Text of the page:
United States: Planning Helps PE Pros Save On Taxes

Bradley Van Buren is a Partner in our Boston office

As private equity or venture capital fund principals and managing partners look to roll out a new fund, in addition to reconciling general fund formation issues, they should consider the personal-planning opportunities available to each principal. Personal planning should not be overlooked during the fund formation process.

With appropriate structuring, principals may generate considerable tax savings and creditor protection without, in many cases, entirely losing their access to the carried interest performance. This type of personal tax planning is nuanced and complicated, and requires professional advisers who are acutely aware of the structural and tax issues associated with such strategies.

As a result of the recently enacted American Taxpayer Relief Act of 2012 (ATRA), the long-term capital gains tax has reset to its pre-2001 rate of 20 percent for taxable income of $450,000 for joint filers and $400,000 for single filers in 2013. Beginning in 2013, the Patient Protection and Affordable Care Act also imposes a Medicare surtax of 3.8 percent on net investment income (e.g., capital gain, including carried interests) for taxable income of $250,000 for joint filers and $200,000 for single filers in 2013. Further, ATRA sustained the applicable exemption amounts for federal estate, gift and generation-skipping transfer (GST) tax at $5 million per person (indexed for inflation) but increased the applicable tax rates to 45 percent from 35 percent. In 2013, the exemption amount for each tax is $5.25 million. What is absent from ATRA is a re-characterization of carried interest that will alter its current capital gain treatment and subject it to ordinary income tax rates - although debate over this issue is likely to continue.

Optimizing tax savings often involves implementing one or more strategies as part of the fund structuring. Such strategies are focused on the transfer of some or all of a principal's carried interest allocation in a fund to an irrevocable trust for the benefit of the principal's children and further descendants. Having the economic performance of the carried interest inure to the trust, the assets of which will not be subject to estate tax at the principal's death (or in many cases for generations to come), preserves the full return of the carried interest for the principal's family.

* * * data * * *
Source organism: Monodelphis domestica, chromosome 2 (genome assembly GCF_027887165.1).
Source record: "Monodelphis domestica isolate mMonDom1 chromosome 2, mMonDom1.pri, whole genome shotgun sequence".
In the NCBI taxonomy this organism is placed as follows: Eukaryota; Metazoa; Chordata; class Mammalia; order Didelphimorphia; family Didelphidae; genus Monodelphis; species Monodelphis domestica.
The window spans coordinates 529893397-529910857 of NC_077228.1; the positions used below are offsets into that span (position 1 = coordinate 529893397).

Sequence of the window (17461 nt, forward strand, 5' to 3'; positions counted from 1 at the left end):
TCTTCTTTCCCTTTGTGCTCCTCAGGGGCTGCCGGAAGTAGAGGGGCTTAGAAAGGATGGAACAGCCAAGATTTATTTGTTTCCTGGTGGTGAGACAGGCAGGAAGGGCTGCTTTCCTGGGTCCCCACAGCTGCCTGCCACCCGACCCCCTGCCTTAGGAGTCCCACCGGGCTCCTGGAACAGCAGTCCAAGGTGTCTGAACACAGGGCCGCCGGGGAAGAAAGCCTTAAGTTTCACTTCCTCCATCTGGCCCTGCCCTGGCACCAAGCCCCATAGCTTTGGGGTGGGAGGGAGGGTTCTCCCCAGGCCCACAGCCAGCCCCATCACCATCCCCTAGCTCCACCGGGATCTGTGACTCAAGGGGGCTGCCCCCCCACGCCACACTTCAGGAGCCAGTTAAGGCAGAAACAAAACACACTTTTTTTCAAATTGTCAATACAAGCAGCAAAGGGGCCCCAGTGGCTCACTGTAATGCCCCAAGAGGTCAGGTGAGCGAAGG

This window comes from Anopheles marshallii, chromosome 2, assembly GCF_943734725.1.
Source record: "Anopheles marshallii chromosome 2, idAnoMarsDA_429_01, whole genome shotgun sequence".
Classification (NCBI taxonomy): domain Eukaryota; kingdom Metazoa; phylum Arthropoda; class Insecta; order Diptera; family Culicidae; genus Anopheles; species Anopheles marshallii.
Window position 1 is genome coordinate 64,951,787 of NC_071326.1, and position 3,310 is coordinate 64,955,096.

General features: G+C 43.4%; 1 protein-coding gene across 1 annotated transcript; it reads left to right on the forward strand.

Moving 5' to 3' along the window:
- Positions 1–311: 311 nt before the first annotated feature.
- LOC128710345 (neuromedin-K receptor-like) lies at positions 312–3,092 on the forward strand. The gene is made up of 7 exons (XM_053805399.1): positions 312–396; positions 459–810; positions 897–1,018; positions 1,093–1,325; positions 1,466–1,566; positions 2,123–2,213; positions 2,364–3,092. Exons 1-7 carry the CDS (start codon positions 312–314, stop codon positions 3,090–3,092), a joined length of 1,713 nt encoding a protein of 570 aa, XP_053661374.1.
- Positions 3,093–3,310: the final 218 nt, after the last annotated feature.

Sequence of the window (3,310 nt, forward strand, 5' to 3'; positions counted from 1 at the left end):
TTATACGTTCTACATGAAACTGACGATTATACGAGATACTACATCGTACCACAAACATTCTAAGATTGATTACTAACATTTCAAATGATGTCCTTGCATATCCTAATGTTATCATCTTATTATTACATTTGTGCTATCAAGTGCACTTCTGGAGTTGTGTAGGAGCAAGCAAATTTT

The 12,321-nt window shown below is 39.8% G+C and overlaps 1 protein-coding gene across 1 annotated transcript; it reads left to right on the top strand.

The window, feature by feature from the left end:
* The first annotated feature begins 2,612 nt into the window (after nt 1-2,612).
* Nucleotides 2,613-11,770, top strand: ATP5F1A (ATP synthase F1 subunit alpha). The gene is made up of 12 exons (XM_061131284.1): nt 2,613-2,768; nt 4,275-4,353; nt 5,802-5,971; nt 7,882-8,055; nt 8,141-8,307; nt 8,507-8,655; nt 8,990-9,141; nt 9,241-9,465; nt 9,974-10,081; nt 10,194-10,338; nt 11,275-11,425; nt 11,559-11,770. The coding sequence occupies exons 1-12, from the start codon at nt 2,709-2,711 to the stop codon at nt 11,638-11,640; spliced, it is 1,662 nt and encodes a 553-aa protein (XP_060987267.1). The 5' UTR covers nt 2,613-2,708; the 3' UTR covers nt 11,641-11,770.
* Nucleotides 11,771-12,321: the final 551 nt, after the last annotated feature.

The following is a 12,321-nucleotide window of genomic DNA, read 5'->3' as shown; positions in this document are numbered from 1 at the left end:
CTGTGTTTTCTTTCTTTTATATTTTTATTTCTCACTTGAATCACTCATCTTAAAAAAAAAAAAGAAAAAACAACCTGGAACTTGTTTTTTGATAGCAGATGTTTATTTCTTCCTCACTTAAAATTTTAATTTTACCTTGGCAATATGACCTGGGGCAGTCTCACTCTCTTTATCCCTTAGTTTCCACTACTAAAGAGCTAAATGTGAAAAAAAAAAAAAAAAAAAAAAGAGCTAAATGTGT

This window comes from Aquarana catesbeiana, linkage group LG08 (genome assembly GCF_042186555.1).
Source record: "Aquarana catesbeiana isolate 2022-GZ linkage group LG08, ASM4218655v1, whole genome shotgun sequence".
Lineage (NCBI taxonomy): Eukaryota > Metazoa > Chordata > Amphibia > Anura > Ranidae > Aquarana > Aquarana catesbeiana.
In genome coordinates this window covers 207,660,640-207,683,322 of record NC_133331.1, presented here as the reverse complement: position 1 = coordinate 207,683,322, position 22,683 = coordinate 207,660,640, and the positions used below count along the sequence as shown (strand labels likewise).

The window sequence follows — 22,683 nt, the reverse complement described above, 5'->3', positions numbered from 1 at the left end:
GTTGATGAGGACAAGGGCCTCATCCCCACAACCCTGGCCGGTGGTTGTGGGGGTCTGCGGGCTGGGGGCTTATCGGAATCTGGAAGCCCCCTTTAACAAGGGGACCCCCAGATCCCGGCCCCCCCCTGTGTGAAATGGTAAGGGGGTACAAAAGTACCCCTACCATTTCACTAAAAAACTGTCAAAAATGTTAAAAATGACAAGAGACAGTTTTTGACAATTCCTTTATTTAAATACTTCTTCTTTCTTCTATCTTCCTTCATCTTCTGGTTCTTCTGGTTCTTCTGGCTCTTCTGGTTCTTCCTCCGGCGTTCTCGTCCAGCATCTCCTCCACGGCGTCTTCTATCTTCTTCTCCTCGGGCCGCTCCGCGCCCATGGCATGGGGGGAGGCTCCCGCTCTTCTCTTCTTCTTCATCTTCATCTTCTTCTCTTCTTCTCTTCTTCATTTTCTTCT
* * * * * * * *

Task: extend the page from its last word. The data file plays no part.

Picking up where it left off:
Under current tax law, it is generally advisable that a principal transfer the same portion of his or her capital interest in the fund (the proportionate amount commonly referred to as a "vertical slice"). Most frequently, this is accomplished by the principal transferring the same proportion of all his or her economic interests in the general partner entity of the fund. The most common methods for the transfer of a vertical slice in a fund are outright gifts and financed sales to irrevocable trusts.

An outright gift of a vertical slice to a principal's irrevocable trust would result in a taxable gift, which would use a portion of the principal's remaining gift tax exemption amount, as well as his or her GST exemption amount if the irrevocable trust is designed to benefit multiple generations. A financed sale by the principal of a vertical slice in the fund entails a purchase of such interests by the irrevocable trust in exchange for some combination of cash (or other marketable assets) and a promissory note. The note bears interest at the applicable federal rate determined by the Internal Revenue Service (IRS) and is collateralized with the purchased vertical slice. The trust would pay interest annually and principal would be due in a balloon payment at the end of the term, but could be prepaid at any time without penalty. To effectuate a gift or sale of a vertical slice to the principal's irrevocable trust, he or she would enter into a transfer agreement with the trust or have the trust be an initial signatory to the fund general partner operating agreement (and any other relevant entity operating agreement). Under the terms of the agreement, the principal would assign a portion of his or her carried interest and capital interest(s) to the trust and the trust would agree to meet the obligations associated with such interests (e.g., capital commitment). The economic viability needed by the trust to meet its capital call obligations generally is provided by the Principal via additional gifts or loans to the trust. A financed sale would also include the execution of a purchase and sale agreement, security agreement and a promissory note.